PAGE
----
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Ugandans speak on 50th Independence Anniversary

By Julius Odeke and Sarah Namulondo

As Uganda celebrates 50 years of independence from Great Britain, The Independent’s Julius Odeke and Sarah Namulondo sought out the views from a cross section of Ugandans on the country’s journey over the years.

Nabillah Naggayi Ssempala, Woman MP, Kampala District

I did not join the festivities, but I commemorated the 50 years of independence by getting involved with different activities such as ‘‘Walk to Freedom.’.

Uganda has achieved its own borders, self-rule from colonialists, the opportunity to determine our own destiny. But Uganda has lost the opportunity to nurture the Pearl of Africa, to transform its communities from peasantry to self-sustainability. We have also lost morals to degeneration, and adoration of ill-gotten wealth.  In the next 50 years, I want Ugandans to re-discover our moral fiber, re-define our culture, identify ourselves and be united. Just like our motto in FDC says, ‘‘One Uganda, one people.’’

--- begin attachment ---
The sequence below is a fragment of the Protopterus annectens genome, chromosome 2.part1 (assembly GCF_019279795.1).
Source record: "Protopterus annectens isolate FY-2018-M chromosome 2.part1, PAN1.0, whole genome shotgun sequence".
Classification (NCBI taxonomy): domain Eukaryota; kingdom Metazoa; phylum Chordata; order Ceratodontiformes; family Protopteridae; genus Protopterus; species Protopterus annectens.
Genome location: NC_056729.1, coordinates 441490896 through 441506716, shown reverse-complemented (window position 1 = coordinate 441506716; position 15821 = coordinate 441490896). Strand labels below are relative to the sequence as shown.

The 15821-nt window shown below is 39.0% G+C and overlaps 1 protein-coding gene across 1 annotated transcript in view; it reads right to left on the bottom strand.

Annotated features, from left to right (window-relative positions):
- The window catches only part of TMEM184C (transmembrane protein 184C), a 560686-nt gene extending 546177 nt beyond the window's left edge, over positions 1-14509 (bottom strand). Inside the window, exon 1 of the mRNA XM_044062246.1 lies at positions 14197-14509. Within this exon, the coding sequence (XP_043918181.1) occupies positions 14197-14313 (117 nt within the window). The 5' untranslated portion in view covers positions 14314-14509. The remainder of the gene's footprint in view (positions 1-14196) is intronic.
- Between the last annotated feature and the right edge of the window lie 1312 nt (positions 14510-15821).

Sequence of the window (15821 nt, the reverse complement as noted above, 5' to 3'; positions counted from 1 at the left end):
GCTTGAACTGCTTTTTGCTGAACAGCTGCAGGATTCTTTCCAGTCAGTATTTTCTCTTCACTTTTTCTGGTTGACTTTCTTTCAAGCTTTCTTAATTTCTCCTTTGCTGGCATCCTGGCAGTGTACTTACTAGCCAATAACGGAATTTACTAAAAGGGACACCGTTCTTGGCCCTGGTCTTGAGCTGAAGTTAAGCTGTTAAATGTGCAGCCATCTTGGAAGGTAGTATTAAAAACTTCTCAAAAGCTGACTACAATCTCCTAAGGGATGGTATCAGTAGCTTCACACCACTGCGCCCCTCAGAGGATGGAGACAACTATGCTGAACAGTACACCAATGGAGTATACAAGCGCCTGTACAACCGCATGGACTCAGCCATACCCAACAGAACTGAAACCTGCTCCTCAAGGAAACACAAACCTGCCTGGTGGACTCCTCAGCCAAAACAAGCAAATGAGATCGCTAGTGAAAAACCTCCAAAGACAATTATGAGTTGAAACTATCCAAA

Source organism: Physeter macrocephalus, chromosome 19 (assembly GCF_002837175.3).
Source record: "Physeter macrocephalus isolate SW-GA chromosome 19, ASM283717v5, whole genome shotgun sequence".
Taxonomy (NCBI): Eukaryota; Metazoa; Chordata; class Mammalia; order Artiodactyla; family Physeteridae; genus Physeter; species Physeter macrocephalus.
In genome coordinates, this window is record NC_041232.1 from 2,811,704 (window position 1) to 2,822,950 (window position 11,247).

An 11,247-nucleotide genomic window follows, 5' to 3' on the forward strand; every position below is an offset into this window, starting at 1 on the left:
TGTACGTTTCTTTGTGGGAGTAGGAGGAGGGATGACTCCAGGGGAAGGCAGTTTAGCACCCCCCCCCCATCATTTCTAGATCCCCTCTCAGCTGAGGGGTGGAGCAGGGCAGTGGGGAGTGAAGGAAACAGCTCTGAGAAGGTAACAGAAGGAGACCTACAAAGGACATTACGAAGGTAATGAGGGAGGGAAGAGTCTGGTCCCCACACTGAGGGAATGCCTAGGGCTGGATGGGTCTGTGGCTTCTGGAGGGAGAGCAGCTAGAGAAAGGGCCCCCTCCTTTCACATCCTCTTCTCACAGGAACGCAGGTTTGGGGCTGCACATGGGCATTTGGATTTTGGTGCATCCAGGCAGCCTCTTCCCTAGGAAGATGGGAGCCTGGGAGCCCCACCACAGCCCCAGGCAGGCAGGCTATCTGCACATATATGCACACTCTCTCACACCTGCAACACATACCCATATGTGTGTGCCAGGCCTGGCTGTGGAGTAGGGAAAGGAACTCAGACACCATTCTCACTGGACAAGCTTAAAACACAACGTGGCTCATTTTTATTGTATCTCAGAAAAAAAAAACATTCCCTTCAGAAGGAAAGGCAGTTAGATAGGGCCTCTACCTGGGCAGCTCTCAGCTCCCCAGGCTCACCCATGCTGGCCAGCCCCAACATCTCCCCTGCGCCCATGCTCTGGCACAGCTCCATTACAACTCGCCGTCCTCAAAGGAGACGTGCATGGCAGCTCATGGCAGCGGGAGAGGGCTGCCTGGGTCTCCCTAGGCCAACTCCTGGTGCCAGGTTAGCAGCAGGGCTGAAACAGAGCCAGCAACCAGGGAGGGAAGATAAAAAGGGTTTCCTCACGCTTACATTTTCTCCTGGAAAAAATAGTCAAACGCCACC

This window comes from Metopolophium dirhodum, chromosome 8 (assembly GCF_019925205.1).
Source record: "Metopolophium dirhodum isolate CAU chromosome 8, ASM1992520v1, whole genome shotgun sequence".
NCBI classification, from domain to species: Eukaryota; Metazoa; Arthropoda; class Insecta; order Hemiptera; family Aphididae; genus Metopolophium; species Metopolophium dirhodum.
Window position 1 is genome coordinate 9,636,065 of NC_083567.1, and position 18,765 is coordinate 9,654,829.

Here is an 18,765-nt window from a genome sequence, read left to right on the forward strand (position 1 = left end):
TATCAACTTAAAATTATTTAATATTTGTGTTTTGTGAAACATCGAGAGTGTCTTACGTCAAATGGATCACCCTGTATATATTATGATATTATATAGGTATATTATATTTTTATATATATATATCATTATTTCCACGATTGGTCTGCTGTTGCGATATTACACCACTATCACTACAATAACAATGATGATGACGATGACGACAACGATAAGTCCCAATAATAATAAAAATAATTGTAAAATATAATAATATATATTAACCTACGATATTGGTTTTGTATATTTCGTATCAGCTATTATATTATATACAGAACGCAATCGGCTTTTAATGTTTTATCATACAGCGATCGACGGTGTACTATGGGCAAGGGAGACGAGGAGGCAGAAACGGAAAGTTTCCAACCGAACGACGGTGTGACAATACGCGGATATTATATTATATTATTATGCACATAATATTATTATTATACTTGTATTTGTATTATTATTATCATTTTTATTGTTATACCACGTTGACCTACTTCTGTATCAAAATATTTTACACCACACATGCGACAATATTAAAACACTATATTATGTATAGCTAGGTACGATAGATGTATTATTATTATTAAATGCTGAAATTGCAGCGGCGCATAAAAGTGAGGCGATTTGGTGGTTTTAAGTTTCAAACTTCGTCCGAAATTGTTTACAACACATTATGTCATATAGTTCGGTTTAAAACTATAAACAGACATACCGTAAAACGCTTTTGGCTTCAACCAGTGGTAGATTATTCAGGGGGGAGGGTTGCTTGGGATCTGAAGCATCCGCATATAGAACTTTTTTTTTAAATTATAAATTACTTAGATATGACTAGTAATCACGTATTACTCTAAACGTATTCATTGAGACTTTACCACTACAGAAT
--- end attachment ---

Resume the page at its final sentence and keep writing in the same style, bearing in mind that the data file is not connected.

Dr. Angelika Klein, Konrad Adeneur Stiftung country representative for Uganda and Southern Sudan

Of course 50 years of independence is a reason to celebrate.  To look at the next 50 years we thought of doing something special by supporting the inter-party youth forum. This way we wanted the youth to come up with vibrant and energetic policies which would capture the future Ugandan vision, mission and plan the way forward for the next 50 years of Uganda.

Billbest Bakirese, Senior Planner, Mulago Hospital

50 years of independence is an achievement and I definitely joined in the celebrations.